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Summary: This is an FAQ on the AI Safety GiveWiki at ai.givewiki.org. It’s open to anyone, and we’re particularly trying to attract s/x-risk projects at the moment! Some of the questions, though, apply to impact markets more generally. This document will give you an overview of what it is that we’re building and where we’re hoping to go with it.

But before we jump into the FAQ, a quick announcement:

We are looking for new projects and expressions of interest from donors!

  1. If you’re a donor who doesn’t want to spend a lot of time researching your donations, you’ll be able to follow sophisticated donors who have skin in the game. Our impact market doubles as a crowdsourced charity evaluator for all the small, speculative, potentially-spectacular projects across all cause areas. You’ll be able to tap into the wisdom of our top donors to boost the impact of your donations. Please indicate your interest!
  2. If you’re a donor who has insider knowledge of some space of nonprofit work or likes to thoroughly research your donations, you can use the platform to signal-boost the best projects. You get a “donor score” based on your track record of impact, and the higher your score, the greater your boost to the project. This lets you leverage your expertise for follow-on donations, getting the project funded faster. Please indicate your interest!
  3. Are you fundraising for some project, as individual or organization? Please post it to our platform. No requirements when it comes to the format or scope, so you can copy-paste or link whatever proposals you already have. We want to make it easier for lesser-known projects to find donors. We score donors by their track record of finding new high-impact projects, which signal-boosts the projects that they support. Attention from top donors helps you be discovered by more donors, which can snowball into greater and greater fundraising success.
  4. If you are a philanthropic funder, we want to make all the local information accessible to you that is distributed across thousands of sophisticated donors and helps them find exceptional funding gaps. We signal-boost that knowledge and make it legible. You can use cash or regranting prizes to incentivize these donors, or you can mine their findings for any funding gaps that you want to fill.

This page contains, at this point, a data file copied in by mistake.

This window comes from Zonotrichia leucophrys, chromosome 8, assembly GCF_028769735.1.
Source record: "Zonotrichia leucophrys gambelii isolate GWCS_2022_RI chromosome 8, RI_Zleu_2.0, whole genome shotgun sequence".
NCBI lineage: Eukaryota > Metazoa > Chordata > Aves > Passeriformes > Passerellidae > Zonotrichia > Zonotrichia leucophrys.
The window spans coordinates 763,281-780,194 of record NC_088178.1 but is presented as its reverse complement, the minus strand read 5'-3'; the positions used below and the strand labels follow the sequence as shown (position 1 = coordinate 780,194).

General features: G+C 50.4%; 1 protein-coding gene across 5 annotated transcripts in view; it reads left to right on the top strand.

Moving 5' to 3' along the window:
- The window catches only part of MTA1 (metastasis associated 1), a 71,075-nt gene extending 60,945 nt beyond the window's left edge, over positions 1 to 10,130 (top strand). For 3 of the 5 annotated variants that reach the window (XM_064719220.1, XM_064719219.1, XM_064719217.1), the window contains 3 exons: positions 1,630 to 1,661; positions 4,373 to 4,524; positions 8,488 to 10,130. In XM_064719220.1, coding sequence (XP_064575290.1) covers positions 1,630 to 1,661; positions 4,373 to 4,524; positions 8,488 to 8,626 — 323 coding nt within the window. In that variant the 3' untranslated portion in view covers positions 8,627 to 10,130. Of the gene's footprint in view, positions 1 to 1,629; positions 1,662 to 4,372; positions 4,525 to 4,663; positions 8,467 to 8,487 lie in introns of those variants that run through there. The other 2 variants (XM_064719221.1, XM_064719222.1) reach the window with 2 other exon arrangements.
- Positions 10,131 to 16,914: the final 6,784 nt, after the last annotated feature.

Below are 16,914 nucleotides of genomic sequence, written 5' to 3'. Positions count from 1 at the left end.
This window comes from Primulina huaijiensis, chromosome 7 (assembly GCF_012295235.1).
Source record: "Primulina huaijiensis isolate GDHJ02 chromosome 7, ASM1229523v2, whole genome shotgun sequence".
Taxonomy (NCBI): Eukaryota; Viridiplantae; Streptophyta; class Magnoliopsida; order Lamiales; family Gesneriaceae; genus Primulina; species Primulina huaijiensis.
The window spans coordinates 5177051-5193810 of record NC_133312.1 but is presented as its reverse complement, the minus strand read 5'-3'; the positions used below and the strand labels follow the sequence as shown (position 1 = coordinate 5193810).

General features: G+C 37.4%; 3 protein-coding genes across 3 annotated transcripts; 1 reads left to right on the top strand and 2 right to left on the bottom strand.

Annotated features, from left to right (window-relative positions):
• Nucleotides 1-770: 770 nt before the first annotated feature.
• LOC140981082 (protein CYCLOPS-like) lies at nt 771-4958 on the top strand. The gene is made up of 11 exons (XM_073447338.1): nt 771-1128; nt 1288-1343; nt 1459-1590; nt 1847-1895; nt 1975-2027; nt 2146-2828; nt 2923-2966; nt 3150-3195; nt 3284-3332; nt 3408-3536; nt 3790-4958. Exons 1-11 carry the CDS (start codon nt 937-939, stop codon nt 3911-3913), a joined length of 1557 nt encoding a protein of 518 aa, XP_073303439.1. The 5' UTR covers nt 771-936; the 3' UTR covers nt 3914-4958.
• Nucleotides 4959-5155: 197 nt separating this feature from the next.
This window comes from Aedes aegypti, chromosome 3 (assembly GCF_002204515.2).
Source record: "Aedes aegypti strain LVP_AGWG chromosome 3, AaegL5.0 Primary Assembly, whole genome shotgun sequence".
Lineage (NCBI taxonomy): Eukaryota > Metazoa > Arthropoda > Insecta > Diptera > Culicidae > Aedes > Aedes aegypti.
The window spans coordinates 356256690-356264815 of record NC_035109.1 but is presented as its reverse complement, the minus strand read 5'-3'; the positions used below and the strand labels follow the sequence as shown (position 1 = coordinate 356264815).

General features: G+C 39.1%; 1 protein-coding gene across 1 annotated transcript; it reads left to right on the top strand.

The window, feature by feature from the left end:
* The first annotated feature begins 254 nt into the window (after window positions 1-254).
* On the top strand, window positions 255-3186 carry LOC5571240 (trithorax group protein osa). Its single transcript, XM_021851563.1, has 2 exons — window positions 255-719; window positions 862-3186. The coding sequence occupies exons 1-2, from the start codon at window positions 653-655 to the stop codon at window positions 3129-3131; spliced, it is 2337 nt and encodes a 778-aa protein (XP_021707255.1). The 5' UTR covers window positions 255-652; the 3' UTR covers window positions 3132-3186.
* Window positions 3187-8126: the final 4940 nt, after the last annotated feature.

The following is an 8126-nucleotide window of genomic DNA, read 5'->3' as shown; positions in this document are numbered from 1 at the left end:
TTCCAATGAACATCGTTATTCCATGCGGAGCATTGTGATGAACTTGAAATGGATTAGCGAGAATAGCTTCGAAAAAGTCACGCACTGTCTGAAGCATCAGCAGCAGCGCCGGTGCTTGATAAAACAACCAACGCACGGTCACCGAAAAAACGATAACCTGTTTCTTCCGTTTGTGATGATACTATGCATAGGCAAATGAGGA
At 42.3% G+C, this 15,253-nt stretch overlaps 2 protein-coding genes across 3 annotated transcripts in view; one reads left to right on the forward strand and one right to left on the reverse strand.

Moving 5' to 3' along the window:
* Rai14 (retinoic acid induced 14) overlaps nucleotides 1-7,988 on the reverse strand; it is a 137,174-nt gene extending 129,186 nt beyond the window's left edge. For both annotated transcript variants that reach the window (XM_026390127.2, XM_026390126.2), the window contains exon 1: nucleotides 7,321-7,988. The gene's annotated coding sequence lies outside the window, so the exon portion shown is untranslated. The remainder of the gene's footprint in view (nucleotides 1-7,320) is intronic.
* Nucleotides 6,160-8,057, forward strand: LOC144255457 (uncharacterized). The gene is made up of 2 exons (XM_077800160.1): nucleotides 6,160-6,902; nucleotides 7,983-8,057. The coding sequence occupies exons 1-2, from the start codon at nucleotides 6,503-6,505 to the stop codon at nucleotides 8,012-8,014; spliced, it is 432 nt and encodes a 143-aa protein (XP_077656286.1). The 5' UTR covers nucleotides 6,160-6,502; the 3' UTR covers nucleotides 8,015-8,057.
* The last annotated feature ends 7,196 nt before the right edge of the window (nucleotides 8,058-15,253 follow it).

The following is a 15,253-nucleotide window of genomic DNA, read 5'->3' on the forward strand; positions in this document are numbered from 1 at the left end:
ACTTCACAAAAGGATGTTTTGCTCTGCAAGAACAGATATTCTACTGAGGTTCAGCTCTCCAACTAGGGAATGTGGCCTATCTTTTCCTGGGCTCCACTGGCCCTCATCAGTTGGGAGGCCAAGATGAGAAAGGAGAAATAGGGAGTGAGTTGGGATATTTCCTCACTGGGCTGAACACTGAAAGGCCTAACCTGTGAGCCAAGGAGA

Please let me know if you have any further questions, below or in a call.

General questions

What problems does it solve?

Donors and grant applicants face the following three problems at the moment:

  1. Charity entrepreneurs are known to waste a lot of time on redundant grant applications – each tailored a bit to the questions of the respective funder but otherwise virtually identical in content.
  2. Donors, especially if they are “earning to give,” often don’t have the time to do a lot of vetting. Funds and donor lotteries address this, but a team of fund managers needs to win their trust first, which is not a given, and maybe they don’t want to take months off work in case they win the lottery.
  3. Larger funders generally don’t want to invest much more time and money into vetting a project than it would cost them to fund it. Hence funders are forced to ignore projects that are too small.

This is our solution:

  1. We promote givewiki.org as the one platform where grant applicants can publish their project proposals. No particular format: There’s a Q & A system though for funders/donors to ask further questions as needed. Questions and answers are public too. Funders can subscribe to notifications of new, popular projects in their cause areas.
  2. When a donor supports a project, they can record that. When a project claims to have succeeded, some experts evaluate it. Eventually early donors to successful projects (“top donors”) will stand out as having unusual foresight, especially if they can repeat this feat several times. Donors who don’t have the time to do as much research can follow the top donors to inform their own donations.